Overlapping Stories Fall on the House of UsherReview
Three years ago I had the pleasure of reviewing the Philip Glass opera, The Fall of the House of Usher when it was presented by the Mannes School of Music/New School. Fifty people were gathered in a single U-shaped row of the intimate Stiefel Concert Hall to hear this stunningly sung and played chamber opera. Employing visual electronics, perspective altering scenery and an orchestra behind a lace curtain, this eerie production had a romantic and gothic allure. Looking back, a live performance like this taking place in a pre-pandemic world was a sublime luxury.
As the pandemic continues to inflict an abundance of uncertainty on performing arts organizations, the Boston Lyric Opera has embraced the opportunities of the virtual with impressive boldness. The company has produced and is currently streaming a filmed version of Usher on operabox.tv through June 30. Attempting to give the work a contemporary perspective, the film takes liberties with Edgar Allan Poe’s tale with the insertion of two overlapping storylines.
The additions are debatable but the film stands as a considerable artistic achievement and is testament to the resilience of opera in the pandemic era. At its core it is quite a luxury in and of itself. Film and opera director, James Darrah skillfully situates the opera within the concepts, attending to the momentum that is so vital to Glass’ composition. He sustains a swift pace while creating a feeling of confinement throughout the film that contributes to its inexorable destiny.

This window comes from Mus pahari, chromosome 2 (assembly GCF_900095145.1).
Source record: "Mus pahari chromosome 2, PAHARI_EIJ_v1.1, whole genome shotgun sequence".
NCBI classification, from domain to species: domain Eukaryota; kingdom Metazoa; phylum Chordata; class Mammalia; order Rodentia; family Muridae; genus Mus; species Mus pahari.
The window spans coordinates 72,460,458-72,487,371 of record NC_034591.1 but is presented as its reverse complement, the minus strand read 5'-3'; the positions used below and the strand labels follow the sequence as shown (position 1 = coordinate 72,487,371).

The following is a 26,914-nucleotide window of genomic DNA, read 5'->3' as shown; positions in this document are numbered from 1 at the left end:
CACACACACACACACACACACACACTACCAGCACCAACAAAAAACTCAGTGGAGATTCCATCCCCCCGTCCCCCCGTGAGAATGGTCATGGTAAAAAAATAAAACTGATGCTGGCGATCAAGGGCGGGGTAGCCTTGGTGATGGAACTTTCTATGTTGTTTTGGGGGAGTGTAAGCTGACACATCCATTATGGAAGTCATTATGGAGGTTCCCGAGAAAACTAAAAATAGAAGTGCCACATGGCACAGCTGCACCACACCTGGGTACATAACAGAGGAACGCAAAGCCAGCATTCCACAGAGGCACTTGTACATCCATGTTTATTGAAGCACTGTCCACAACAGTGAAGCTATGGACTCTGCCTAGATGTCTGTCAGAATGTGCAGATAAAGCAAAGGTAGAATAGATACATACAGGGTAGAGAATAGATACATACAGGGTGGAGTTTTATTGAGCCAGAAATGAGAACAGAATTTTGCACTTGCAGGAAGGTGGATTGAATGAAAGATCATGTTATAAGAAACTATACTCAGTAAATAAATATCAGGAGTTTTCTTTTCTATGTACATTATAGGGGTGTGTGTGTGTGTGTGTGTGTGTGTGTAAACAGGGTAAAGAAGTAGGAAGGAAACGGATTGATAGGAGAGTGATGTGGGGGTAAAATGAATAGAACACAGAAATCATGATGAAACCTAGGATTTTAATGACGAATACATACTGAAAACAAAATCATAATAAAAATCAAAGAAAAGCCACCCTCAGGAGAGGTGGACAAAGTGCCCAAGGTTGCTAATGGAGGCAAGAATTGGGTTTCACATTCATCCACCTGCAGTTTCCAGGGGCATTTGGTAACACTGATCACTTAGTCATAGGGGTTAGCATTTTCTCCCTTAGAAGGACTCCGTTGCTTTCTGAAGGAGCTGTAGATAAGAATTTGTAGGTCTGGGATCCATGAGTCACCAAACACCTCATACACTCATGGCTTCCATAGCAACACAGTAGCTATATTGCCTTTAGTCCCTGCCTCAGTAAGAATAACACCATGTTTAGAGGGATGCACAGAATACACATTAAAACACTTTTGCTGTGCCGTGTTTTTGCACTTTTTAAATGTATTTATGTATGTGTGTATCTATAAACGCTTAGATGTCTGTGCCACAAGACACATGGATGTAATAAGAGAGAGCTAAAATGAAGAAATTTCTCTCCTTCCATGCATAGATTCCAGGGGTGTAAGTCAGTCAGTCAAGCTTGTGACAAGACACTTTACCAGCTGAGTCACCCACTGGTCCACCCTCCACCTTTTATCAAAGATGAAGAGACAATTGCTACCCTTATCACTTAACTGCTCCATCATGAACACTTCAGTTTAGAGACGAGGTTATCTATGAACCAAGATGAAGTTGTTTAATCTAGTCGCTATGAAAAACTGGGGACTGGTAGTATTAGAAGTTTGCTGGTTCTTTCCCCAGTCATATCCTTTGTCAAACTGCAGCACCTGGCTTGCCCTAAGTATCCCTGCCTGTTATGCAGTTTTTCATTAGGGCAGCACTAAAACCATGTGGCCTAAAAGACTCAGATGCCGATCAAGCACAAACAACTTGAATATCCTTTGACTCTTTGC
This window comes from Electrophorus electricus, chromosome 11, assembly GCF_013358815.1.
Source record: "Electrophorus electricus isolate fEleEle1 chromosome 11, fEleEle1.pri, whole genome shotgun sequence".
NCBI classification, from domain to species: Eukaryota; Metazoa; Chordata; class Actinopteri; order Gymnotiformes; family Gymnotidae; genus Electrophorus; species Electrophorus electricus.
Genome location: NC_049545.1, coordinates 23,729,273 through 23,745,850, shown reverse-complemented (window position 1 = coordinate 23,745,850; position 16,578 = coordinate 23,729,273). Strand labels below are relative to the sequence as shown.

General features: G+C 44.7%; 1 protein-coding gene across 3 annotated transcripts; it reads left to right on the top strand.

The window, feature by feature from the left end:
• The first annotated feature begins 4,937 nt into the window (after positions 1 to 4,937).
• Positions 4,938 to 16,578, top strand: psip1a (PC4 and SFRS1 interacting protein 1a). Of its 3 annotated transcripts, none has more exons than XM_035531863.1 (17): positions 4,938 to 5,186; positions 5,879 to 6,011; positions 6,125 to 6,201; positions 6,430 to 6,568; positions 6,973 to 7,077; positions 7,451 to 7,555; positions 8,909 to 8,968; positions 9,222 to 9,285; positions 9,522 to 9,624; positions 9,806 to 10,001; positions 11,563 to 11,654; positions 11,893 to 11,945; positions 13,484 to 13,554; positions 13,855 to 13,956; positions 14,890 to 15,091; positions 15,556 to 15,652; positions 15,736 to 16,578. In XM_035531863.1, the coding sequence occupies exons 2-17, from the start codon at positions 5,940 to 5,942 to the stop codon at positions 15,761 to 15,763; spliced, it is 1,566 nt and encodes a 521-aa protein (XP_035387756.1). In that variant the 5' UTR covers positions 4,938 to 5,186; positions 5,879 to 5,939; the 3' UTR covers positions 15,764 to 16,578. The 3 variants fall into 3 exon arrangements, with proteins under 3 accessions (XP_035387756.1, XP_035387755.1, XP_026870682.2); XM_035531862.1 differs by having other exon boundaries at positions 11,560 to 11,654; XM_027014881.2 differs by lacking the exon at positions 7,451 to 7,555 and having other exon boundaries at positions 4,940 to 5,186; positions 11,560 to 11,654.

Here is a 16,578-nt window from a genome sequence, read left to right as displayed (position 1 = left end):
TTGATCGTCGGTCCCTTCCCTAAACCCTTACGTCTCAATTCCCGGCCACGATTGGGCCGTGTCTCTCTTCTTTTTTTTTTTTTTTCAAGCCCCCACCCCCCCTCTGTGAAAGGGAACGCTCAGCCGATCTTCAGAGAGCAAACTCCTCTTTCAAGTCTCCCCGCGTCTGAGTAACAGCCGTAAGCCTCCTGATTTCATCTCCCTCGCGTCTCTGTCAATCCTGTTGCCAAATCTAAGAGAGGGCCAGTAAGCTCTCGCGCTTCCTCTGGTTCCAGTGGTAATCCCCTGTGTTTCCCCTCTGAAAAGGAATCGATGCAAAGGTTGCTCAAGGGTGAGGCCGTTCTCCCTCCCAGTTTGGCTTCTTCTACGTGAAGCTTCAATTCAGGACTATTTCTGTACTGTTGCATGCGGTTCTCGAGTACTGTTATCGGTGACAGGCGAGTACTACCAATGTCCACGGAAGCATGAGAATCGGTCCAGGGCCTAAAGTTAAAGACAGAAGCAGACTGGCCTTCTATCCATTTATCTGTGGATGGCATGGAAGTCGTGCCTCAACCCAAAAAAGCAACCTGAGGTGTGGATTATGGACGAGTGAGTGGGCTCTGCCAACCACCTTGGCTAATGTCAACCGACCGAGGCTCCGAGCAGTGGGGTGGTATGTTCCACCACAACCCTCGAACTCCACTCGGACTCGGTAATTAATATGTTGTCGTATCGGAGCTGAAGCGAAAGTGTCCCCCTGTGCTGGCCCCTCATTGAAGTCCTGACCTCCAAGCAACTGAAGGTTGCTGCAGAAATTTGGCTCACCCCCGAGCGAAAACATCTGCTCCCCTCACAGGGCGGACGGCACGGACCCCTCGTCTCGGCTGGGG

Glass and Poe remain intact and the results are arresting but the total package feels removed from what they and librettist, Arthur Yorkins, had in mind. Utilizing animated drawings, stop-motion animation and archival film clips, the BLO film attempts to recast the story from the point of view of a mute migrant child named Luna who is finding her way from Guatemala City to the United States/Mexico border. Luna encounters an abandoned doll house along the way and imagines Poe’s story taking place within.